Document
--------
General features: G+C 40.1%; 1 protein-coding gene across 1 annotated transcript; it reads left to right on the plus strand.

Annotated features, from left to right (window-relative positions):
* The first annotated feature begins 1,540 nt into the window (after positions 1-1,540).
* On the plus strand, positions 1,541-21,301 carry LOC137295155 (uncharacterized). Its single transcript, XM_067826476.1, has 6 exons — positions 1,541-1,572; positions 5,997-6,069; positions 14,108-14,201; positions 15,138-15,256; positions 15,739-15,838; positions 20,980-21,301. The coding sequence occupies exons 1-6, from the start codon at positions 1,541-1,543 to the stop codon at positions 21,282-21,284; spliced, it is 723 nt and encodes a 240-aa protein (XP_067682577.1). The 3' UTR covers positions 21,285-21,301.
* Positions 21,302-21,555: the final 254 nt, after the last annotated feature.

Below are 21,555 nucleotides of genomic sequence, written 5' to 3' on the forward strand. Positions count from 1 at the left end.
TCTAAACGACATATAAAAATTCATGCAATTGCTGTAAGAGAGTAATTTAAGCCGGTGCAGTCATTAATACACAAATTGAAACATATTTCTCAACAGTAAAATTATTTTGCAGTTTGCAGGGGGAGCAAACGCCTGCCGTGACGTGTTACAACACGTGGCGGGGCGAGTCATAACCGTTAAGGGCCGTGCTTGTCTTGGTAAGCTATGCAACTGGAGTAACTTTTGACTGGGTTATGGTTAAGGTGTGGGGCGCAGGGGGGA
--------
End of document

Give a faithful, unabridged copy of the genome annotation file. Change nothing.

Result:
General features: G+C 40.1%; 1 protein-coding gene across 1 annotated transcript; it reads left to right on the plus strand.

Annotated features, from left to right (window-relative positions):
* The first annotated feature begins 1,540 nt into the window (after positions 1-1,540).
* On the plus strand, positions 1,541-21,301 carry LOC137295155 (uncharacterized). Its single transcript, XM_067826476.1, has 6 exons — positions 1,541-1,572; positions 5,997-6,069; positions 14,108-14,201; positions 15,138-15,256; positions 15,739-15,838; positions 20,980-21,301. The coding sequence occupies exons 1-6, from the start codon at positions 1,541-1,543 to the stop codon at positions 21,282-21,284; spliced, it is 723 nt and encodes a 240-aa protein (XP_067682577.1). The 3' UTR covers positions 21,285-21,301.
* Positions 21,302-21,555: the final 254 nt, after the last annotated feature.

Below are 21,555 nucleotides of genomic sequence, written 5' to 3' on the forward strand. Positions count from 1 at the left end.
TCTAAACGACATATAAAAATTCATGCAATTGCTGTAAGAGAGTAATTTAAGCCGGTGCAGTCATTAATACACAAATTGAAACATATTTCTCAACAGTAAAATTATTTTGCAGTTTGCAGGGGGAGCAAACGCCTGCCGTGACGTGTTACAACACGTGGCGGGGCGAGTCATAACCGTTAAGGGCCGTGCTTGTCTTGGTAAGCTATGCAACTGGAGTAACTTTTGACTGGGTTATGGTTAAGGTGTGGGGCGCAGGGGGGA